The question of where whisk(e)y truly originates has been long debated.
But regardless of whether it was the Scots or the Irish who first distilled the “water of life”, it is undeniable that both nations have a long and proud history of producing the spirit.
Despite its longevity, the Irish Whiskey Industry has a chequered history which has seen many highs and lows.
In the last century, two world wars, trade wars and prohibition, all contributed to a collapse in sales, ultimately bringing the Irish Whiskey Industry to its knees in the 1980s with only two operating distilleries and global sales of approximately only 300,000 cases.
In the wake of this almighty low, the Irish Whiskey Industry was slow to change, seeing out another 30 years with only minimal recovery.
The only way is up.
However, the last decade has brought a wealth of change to the sector. Having started 2010 with only four operating distilleries and sales of approximately five million cases, the industry entered the year 2020 with 38 distilleries and exceeded sales of 12 million cases—a high not seen since the early 1900s.
In addition to putting Irish Whiskey back on the map, this growth provided significant contributions to the Irish economy, with the industry investing a total of €1.55 billion of capital investment in plant and distillery development, contributing €686 million to GDP in 2019, and achieving peak employment levels of 1,640 individuals.
Recovering from a Global Pandemic
The resiliency of the Irish Whiskey sector is undeniable, and it is this resiliency that will see the industry through the lasting consequences of the global pandemic that marred the end of this, otherwise, highly successful 10-year period.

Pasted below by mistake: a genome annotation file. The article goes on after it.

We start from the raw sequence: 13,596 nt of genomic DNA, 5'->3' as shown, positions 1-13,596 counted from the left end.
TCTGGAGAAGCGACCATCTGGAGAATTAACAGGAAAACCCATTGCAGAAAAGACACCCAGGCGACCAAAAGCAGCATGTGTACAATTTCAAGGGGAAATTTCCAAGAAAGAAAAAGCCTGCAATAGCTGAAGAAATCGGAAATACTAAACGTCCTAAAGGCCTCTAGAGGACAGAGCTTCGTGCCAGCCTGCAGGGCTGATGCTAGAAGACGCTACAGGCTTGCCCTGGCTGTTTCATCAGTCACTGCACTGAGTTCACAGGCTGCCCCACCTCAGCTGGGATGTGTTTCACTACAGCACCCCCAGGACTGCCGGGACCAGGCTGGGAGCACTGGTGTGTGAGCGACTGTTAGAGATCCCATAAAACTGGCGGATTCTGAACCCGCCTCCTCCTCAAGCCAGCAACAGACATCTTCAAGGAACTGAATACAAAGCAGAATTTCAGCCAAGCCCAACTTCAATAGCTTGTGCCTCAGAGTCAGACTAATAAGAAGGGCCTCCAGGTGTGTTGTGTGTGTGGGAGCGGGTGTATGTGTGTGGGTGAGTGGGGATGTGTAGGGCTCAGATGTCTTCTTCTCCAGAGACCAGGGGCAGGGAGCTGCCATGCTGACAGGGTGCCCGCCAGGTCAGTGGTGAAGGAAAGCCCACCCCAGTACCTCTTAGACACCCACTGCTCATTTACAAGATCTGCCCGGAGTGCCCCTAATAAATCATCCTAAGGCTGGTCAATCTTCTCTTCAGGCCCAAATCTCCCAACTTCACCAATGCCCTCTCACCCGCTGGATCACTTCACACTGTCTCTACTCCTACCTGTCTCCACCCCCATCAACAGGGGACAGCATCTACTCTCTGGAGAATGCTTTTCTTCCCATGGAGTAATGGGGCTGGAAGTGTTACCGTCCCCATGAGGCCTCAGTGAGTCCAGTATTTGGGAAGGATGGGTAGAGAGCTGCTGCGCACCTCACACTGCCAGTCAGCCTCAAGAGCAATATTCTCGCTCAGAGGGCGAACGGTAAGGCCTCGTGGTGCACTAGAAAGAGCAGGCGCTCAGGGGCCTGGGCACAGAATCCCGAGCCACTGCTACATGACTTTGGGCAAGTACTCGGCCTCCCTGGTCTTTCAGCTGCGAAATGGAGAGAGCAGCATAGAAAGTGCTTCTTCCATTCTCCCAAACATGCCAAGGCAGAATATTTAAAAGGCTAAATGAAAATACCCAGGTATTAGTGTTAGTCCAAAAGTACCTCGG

Even as cash flow dried up, visitor centres closed, and jobs were lost, the sector continued to make plans to recoup these losses and continue the growth in key existing markets for Irish Whiskey.
Outlining these plans, William Lavelle, Head of Drinks Ireland, Irish Whiskey Association, made the following statement:
“But our industry intends to win back these sales losses across all our key markets. We are finalising ambitious plans to promote Irish Whiskey in our key markets, from the US and Canada, right back to the domestic market where we’ll be seeking to re-position Irish Whiskey in what is quite likely to be a re-imagined hospitality scene.”
Shortage of Distillery Warehousing
Despite this resiliency, several articles published over the last few years have called into question the ability of the sector to continue meeting the ambitious targets set by the Irish Whiskey Association for the decade ahead.
Pre-covid projections put the industry on target to be achieving sales of 24 million cases by 2030, approximately doubling the size of the sector over the coming decade. However, achieving this target would require Ireland to build additional warehousing to store the maturing spirit; industry experts estimated that, at the time of calculation, the country would need to expand the existing infrastructure to cope with a minimum of 600,000 additional barrels of whiskey.
The issues feeding many of these concerns was the refusal of planning and development permissions for several distillery warehousing sites, and in particular, Westmeath County Councils denial of a planned €138 million whiskey maturation complex in Moyvore.
The reasons cited for these rejected proposals were predominantly related to fire safety concerns and the perception that the maturation sites would blemish the Irish landscape, with one county council going as far as to say that a proposed development at Co Louth would have formed a “discordant and obtrusive feature on the landscape at this location”.